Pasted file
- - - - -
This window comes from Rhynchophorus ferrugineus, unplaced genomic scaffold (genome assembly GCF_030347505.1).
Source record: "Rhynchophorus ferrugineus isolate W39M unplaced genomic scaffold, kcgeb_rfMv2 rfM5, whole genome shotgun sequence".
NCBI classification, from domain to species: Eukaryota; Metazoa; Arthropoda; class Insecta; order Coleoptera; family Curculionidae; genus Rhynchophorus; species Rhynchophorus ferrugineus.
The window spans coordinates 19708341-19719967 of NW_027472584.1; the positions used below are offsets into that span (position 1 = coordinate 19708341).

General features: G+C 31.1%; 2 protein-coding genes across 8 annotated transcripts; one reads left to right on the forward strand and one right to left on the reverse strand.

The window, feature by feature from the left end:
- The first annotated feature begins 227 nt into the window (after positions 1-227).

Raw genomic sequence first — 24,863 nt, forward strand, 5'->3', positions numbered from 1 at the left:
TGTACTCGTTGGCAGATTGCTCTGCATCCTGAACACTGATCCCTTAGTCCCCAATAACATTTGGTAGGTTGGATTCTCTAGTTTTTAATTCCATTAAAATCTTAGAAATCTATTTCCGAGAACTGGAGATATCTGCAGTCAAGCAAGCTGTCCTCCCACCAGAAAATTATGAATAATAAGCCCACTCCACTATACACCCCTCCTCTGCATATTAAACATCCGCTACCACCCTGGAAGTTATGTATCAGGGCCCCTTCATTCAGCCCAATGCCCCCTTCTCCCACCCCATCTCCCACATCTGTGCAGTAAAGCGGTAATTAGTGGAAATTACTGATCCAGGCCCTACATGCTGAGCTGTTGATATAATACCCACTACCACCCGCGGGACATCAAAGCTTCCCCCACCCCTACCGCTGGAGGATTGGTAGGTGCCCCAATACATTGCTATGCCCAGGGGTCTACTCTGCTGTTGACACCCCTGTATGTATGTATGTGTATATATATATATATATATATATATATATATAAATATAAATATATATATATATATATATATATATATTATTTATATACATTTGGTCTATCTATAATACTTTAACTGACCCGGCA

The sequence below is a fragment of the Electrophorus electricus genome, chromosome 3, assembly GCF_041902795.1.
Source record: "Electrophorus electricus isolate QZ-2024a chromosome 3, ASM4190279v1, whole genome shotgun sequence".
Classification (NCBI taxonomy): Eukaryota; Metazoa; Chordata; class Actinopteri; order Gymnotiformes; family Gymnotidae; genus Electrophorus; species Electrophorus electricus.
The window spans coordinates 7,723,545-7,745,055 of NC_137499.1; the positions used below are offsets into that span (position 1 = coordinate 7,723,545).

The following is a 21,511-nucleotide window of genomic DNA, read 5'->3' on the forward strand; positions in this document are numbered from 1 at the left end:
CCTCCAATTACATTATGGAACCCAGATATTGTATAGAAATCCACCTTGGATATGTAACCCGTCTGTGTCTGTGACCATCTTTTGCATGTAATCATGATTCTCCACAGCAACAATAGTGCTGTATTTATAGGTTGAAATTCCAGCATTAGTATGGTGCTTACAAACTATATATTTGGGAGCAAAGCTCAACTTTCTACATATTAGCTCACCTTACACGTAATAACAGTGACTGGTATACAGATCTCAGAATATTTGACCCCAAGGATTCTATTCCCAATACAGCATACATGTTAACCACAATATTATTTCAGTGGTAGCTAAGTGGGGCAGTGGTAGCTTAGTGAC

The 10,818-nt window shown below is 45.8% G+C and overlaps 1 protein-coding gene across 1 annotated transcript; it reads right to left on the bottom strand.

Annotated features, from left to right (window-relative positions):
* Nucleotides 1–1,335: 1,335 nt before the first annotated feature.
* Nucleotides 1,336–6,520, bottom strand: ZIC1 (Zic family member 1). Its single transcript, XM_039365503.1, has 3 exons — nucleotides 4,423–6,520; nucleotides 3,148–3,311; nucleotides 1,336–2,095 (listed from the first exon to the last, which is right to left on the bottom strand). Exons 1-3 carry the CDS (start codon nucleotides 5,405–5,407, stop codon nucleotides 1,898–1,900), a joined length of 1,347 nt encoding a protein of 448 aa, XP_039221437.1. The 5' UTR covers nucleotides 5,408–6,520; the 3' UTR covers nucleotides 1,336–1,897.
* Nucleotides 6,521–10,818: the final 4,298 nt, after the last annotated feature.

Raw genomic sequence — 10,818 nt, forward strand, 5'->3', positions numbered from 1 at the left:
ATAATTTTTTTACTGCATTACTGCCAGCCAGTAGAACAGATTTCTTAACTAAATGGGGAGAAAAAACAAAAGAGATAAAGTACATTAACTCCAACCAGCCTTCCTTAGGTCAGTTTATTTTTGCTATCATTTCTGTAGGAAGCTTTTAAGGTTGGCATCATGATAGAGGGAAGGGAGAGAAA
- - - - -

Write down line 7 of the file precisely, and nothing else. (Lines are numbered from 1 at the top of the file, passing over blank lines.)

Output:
- The first annotated feature begins 227 nt into the window (after positions 1-227).